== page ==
Gianfrate began by explaining, “Finance is mostly interested in risks—in managing risks, in measuring risks, and, of course, in profiting from risks.” He points to the World Economic Forum’s Global Risk Report, in which environmental risks are perceived to be the most likely to occur over the next ten years and represent the greatest impact. These include climate action failure, biodiversity loss, human environmental damage, extreme weather, and natural resource crises.
While these risks are not new, it’s only been recent that sustainable or ESG finance has become mainstream. Demographic shifts and increased dialogue around ESG issues have given rise to a new crop of sustainability-minded consumers and investors who want to make a positive impact beyond their return on investment.
However, the lack of an accounting standard for ESG analysis means that most data is self-reported and unaudited, and efforts can be fragmented or obscured by greenwashing. Furthermore, measuring sustainability is technically complex, e.g., the footprint of an organization may need to include not only direct emissions but emissions along the entire supply chain. Hubold, Head of ESG at Altor Equity Partners, reiterates that sustainability is multi-faceted and therefore difficult to represent as a distinct and straightforward performance indicator.
This is one of the challenges the EU hopes to tackle in its Green Deal. It has introduced the EU taxonomy, a classification system comprising environmentally sustainable economic activities. Investors, companies, and policymakers can use the taxonomy to help direct investments to where they are most needed, prevent greenwashing, and usher in a new era of sustainable finance.
Gros, who is part of the Innovation and Strategy team at Berlin Hyp, explains why it is necessary to prioritize sustainable finance to achieve the goals set forth by the Green Deal: “First of all, of course, it’s the role of the bank to provide the economy with finance. We need money for the transformation. It’s a huge challenge. The EU has published how much money is needed, [€1 trillion in sustainable investments over the next decade] and that cannot just come from public entities. It’s the banks’ role to work with customers and re-orientate their money to sustainable projects, companies, and business models.”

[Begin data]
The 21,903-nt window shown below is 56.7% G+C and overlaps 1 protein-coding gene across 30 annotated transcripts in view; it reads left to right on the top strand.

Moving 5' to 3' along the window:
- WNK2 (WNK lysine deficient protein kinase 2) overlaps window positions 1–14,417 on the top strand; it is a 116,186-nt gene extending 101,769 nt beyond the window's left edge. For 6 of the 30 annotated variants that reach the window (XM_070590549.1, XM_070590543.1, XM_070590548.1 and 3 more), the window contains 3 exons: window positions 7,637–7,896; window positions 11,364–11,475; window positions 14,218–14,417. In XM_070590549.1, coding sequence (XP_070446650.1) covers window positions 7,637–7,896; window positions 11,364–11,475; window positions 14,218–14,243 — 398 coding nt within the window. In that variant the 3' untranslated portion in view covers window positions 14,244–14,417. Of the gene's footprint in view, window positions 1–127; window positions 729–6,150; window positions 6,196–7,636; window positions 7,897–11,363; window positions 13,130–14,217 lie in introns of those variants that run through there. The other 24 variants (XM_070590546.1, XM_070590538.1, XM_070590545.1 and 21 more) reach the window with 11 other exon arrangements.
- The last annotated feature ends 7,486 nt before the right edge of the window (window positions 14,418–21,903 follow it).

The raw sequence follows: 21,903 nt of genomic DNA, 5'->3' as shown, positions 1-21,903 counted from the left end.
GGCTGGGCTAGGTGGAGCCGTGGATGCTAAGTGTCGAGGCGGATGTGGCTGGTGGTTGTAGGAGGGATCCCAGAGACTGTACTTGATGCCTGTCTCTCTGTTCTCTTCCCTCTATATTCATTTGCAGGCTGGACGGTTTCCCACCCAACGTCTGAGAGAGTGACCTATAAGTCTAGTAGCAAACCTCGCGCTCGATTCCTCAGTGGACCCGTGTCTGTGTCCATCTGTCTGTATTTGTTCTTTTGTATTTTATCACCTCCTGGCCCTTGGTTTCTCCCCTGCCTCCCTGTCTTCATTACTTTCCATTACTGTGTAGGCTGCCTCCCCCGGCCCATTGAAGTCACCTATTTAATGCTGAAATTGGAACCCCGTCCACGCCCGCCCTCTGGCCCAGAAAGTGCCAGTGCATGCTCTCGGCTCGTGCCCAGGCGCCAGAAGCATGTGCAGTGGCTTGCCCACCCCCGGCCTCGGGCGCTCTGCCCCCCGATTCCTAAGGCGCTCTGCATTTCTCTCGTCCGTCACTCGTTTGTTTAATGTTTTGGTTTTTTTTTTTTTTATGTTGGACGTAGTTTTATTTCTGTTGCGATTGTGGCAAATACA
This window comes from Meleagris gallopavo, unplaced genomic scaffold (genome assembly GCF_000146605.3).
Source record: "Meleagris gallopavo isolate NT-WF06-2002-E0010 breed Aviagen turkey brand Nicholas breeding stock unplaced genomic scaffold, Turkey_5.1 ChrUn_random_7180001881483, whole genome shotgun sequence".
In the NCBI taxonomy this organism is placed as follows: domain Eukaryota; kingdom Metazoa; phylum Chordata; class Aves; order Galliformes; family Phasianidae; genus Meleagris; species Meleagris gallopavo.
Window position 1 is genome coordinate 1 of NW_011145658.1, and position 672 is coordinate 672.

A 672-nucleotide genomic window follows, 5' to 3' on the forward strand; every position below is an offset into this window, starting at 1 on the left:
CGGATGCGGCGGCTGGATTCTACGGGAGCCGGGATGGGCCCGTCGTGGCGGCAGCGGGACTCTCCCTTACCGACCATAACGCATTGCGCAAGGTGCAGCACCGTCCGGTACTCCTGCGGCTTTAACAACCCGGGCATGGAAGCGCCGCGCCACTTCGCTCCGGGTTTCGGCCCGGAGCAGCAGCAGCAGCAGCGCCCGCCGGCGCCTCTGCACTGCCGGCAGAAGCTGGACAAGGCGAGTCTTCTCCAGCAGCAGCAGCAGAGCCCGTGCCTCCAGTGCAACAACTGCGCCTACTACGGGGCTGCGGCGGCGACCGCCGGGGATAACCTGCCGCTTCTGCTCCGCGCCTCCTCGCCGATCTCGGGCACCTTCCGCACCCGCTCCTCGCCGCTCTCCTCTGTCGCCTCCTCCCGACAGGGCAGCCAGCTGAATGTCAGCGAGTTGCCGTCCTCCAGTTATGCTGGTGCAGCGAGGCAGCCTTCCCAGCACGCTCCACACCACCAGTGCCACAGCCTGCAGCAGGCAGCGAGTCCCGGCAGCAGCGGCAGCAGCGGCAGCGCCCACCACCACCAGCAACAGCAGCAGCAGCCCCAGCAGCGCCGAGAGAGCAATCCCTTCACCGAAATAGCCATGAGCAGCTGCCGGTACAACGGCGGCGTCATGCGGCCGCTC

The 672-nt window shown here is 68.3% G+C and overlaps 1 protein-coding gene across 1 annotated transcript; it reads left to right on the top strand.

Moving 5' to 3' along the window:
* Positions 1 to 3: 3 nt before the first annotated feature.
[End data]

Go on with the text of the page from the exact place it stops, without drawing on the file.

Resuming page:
Hubold concludes that we need to view ESG as the new innovation playbook. She recommends building internal ESG capabilities, partnering with external experts, and speaking with investors, banks, employees, and customers—understanding what is important to your stakeholders is a key starting point as organizations commit to the Decade of Action.
- ESG Investing
- Stakeholder Capitalism
- Radical Transparency
- Carbon as a Currency
- Beyond Compliance
- Green Skills Gap
- Green and Lean
Navigating sustainability priorities towards 2030
January 2020 marked the start of the Decade of Action: ten years to meet the goals outlined in the UN 2030 Agenda for Sustainable Development in a desperate endeavor to mitigate the impact of climate change.
Underpinning the imperative to take meaningful and decisive action is the latest report from the UN Intergovernmental Panel on Climate Change (IPCC). This report summarizes the scientific basis for climate change. It presents irrefutable evidence to boldly assert the link between human-caused warming and increasingly extreme global weather events.
“This report is a reality check,” said IPCC Working Group Co-Chair Valérie Masson-Delmotte. “We now have a much clearer picture of the past, present, and future climate, which is essential for understanding where we are headed, what can be done, and how we can prepare.”
Masson-Delmotte’s message rings of foresight. We know the problem. We know many of the solutions. It is now the roadmap to which we must direct our collective and urgent attention.
Explore the top 30 sustainability trends & technologies for 2030
From ITONICS trends and technology portfolio, we have identified 30 Sustainability Trends and 30 Sustainability Technologies that are most relevant to the 2030 Agenda for Sustainable Development. We invite you to explore these selections as your organization embarks upon its sustainability journey.